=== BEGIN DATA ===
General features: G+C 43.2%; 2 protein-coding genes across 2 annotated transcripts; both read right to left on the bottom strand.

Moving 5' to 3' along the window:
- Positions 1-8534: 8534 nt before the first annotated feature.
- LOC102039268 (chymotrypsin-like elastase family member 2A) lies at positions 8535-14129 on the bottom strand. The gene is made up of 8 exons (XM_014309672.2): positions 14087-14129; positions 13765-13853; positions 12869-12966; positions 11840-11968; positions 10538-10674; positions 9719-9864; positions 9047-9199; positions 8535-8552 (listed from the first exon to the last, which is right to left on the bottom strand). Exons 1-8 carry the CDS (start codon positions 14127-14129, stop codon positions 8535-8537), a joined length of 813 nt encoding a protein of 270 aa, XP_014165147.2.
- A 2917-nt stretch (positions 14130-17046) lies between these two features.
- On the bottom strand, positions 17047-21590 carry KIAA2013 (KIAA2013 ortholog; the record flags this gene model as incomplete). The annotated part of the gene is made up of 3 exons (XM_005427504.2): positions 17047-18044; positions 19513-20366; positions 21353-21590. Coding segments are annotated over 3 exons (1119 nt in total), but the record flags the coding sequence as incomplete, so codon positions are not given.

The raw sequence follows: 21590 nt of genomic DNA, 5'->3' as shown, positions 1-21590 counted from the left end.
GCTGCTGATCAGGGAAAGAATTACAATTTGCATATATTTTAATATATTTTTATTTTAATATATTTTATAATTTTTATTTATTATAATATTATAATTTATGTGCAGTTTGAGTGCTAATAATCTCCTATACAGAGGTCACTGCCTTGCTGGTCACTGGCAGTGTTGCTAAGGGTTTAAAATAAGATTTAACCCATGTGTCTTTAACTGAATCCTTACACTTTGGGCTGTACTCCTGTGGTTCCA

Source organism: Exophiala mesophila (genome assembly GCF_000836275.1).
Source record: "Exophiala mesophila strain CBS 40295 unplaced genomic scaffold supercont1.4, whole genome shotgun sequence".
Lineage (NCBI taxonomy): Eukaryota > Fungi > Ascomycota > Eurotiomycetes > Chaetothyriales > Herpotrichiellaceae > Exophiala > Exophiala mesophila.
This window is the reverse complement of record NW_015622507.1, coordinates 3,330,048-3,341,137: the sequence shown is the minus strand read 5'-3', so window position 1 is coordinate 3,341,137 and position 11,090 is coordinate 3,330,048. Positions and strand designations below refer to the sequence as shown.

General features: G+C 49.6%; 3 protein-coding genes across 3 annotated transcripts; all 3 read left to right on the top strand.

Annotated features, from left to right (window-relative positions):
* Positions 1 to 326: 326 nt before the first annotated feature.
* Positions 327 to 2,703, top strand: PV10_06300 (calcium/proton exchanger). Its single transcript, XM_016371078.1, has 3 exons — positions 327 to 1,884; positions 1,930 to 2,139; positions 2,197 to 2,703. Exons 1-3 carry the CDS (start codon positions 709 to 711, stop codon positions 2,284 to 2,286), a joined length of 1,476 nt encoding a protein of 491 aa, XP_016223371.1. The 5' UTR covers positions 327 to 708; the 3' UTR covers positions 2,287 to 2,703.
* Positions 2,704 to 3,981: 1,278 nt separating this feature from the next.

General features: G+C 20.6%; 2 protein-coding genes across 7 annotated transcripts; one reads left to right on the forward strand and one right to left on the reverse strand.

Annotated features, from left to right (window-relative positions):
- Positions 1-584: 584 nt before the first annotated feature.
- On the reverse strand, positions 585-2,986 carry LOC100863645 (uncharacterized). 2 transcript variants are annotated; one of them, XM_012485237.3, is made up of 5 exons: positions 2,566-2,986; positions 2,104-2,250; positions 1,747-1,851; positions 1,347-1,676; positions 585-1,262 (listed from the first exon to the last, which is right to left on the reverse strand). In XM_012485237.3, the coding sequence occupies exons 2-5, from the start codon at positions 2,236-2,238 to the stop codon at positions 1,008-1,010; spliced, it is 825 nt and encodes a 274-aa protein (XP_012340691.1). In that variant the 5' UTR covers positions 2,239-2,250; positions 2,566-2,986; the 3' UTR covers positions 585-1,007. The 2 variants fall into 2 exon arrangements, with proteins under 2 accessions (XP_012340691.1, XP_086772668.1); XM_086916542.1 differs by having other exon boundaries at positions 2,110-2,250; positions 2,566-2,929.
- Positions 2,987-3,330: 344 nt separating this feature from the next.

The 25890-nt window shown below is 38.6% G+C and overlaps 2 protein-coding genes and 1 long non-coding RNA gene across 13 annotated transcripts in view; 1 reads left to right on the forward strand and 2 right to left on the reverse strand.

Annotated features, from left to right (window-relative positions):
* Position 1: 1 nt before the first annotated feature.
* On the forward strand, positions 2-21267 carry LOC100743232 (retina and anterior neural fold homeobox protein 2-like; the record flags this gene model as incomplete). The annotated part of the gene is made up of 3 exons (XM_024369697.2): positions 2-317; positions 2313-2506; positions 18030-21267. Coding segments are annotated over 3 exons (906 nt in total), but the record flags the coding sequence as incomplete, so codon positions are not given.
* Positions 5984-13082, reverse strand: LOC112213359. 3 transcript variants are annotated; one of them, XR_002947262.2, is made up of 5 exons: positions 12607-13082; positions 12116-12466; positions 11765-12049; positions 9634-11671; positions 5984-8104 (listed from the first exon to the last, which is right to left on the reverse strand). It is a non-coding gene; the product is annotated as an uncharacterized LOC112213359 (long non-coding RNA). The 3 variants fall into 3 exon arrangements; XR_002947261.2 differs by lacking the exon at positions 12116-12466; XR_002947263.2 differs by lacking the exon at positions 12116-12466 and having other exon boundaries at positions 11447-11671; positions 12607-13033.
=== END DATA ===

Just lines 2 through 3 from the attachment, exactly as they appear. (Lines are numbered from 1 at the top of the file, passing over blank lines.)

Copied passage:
Moving 5' to 3' along the window:
- Positions 1-8534: 8534 nt before the first annotated feature.